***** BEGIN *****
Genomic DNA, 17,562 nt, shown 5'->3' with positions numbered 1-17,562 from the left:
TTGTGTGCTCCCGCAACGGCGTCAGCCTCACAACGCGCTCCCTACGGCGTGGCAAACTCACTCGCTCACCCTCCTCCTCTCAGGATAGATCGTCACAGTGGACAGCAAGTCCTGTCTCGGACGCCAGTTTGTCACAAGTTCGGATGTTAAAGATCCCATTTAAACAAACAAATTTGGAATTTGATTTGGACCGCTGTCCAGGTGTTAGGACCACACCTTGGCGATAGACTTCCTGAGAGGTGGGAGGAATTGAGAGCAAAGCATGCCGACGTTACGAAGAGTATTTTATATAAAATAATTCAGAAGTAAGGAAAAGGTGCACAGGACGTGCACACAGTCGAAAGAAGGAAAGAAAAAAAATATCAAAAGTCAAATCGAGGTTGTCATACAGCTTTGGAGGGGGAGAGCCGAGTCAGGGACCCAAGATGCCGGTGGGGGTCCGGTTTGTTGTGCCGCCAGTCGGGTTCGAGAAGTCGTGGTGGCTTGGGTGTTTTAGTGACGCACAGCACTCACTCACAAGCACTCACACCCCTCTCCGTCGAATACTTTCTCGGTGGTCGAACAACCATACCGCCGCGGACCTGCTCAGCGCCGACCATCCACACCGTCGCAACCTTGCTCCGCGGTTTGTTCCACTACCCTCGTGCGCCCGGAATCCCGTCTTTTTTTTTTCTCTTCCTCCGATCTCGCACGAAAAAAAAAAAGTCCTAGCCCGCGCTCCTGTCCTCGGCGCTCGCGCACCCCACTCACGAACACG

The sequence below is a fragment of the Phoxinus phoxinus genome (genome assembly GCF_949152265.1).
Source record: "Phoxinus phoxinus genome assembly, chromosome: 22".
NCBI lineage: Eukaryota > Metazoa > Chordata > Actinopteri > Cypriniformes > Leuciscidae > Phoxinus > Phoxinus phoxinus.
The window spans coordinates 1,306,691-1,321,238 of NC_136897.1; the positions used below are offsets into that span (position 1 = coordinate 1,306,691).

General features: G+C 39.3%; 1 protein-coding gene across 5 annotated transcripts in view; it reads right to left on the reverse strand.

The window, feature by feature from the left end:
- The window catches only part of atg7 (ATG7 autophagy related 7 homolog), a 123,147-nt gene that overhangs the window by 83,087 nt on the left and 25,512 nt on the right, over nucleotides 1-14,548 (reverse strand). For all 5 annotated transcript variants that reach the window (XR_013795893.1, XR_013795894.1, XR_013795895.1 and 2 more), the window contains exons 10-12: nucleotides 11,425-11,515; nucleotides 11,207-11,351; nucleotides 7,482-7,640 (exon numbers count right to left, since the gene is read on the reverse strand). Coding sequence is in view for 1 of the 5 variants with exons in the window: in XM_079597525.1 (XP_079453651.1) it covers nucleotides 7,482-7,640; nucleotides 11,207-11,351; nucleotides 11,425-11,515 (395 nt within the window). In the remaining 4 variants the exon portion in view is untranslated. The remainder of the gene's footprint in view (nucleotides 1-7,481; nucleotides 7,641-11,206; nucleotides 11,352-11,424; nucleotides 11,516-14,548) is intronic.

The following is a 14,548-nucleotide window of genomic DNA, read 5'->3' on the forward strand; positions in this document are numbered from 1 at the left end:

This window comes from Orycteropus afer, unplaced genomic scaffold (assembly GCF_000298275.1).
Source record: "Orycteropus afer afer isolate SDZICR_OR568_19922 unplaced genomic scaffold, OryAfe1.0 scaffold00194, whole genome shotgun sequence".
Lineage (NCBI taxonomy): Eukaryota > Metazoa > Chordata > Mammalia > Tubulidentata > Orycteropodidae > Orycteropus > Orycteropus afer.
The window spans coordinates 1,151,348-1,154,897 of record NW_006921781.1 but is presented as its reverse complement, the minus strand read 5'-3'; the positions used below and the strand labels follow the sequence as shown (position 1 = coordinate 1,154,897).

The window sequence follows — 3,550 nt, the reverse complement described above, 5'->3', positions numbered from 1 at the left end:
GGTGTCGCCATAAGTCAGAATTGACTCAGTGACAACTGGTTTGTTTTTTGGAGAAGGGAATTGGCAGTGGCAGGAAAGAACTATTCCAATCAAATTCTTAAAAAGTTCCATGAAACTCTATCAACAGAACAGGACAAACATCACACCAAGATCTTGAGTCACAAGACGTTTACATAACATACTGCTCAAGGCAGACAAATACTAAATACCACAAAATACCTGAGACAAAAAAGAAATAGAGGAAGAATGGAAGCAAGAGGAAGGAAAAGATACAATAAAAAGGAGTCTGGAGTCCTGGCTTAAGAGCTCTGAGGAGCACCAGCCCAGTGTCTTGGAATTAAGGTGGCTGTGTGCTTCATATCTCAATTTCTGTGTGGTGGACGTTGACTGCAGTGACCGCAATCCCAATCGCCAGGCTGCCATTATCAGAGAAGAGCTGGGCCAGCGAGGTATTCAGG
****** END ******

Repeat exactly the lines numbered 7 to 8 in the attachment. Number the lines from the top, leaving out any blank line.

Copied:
General features: G+C 39.3%; 1 protein-coding gene across 5 annotated transcripts in view; it reads right to left on the reverse strand.

The window, feature by feature from the left end: